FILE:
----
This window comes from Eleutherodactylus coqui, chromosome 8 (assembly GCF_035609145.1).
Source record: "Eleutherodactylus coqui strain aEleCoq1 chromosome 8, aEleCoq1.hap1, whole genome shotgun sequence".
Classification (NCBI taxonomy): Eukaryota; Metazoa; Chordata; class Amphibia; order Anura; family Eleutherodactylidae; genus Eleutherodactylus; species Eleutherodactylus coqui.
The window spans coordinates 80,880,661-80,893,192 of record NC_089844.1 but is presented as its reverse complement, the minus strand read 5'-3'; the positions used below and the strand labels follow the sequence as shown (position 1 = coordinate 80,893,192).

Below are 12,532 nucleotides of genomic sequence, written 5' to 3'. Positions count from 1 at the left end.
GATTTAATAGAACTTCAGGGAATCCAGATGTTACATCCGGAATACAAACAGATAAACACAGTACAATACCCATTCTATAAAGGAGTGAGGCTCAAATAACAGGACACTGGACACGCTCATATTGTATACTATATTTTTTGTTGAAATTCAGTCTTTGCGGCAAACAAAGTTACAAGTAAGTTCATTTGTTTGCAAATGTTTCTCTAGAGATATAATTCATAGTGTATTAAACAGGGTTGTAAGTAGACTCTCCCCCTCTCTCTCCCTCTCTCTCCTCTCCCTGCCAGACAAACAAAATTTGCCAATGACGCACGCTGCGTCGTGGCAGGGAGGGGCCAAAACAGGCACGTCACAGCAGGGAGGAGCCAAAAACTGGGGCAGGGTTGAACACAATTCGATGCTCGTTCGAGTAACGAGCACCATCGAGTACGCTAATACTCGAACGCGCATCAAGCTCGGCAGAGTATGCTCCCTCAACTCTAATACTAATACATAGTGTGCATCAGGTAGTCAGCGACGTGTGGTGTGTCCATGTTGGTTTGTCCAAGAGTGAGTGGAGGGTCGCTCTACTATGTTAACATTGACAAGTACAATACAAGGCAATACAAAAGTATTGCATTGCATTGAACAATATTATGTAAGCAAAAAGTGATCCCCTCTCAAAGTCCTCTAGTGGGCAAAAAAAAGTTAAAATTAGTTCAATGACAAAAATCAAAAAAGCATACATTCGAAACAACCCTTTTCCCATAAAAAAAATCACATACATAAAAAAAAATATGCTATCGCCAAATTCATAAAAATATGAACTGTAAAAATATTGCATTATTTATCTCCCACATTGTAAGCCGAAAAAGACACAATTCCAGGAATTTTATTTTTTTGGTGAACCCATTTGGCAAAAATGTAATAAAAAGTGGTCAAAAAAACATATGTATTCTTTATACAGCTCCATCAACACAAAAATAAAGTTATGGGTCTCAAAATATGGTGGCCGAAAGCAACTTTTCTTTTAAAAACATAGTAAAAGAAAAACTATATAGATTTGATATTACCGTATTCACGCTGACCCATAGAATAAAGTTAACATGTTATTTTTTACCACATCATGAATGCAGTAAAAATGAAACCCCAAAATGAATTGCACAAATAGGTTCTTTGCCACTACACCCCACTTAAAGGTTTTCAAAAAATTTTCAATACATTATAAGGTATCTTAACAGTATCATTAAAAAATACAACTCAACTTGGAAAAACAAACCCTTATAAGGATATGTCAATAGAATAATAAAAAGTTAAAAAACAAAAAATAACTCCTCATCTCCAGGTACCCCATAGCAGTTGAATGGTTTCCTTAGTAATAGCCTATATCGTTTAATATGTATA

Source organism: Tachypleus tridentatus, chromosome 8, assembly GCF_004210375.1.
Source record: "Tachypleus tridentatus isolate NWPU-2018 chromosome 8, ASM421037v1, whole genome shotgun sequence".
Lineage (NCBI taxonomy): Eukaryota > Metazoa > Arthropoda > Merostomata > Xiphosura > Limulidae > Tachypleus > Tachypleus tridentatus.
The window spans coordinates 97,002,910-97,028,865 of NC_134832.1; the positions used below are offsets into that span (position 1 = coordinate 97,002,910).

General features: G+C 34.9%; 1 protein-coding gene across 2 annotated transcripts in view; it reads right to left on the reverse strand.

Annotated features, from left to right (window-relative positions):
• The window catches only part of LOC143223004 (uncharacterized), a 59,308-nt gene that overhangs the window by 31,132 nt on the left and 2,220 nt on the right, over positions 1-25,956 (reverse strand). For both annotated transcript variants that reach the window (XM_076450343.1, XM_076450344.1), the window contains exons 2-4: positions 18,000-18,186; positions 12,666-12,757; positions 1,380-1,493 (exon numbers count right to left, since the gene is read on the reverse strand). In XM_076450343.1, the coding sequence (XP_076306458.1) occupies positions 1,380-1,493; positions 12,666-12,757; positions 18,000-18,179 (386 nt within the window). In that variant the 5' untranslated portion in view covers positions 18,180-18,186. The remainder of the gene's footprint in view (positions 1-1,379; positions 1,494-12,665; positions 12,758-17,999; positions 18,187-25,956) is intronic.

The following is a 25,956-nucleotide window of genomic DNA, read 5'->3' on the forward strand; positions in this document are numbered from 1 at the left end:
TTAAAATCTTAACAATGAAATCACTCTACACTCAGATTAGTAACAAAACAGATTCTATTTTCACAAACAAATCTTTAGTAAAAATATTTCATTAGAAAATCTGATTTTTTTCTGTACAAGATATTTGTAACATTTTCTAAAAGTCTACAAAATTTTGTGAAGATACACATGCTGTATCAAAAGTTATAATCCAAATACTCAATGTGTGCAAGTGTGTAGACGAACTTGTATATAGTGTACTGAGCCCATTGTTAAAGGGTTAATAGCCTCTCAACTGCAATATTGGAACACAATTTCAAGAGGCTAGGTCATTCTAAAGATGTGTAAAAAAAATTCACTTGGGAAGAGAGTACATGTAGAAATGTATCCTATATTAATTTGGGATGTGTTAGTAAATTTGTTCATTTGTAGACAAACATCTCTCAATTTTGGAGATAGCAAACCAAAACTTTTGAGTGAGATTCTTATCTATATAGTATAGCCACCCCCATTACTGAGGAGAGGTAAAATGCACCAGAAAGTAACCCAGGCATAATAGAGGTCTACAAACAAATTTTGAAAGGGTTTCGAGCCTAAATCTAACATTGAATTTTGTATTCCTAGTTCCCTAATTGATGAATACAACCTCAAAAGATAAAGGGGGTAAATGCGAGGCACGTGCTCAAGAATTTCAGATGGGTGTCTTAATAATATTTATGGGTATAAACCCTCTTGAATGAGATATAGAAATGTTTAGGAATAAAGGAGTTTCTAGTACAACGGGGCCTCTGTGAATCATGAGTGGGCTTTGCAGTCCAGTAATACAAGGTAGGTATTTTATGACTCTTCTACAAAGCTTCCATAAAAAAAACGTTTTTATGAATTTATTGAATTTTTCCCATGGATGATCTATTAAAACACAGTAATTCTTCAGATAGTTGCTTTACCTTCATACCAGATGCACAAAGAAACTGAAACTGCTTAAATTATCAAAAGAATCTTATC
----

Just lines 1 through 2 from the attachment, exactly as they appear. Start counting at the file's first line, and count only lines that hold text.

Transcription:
This window comes from Eleutherodactylus coqui, chromosome 8 (assembly GCF_035609145.1).
Source record: "Eleutherodactylus coqui strain aEleCoq1 chromosome 8, aEleCoq1.hap1, whole genome shotgun sequence".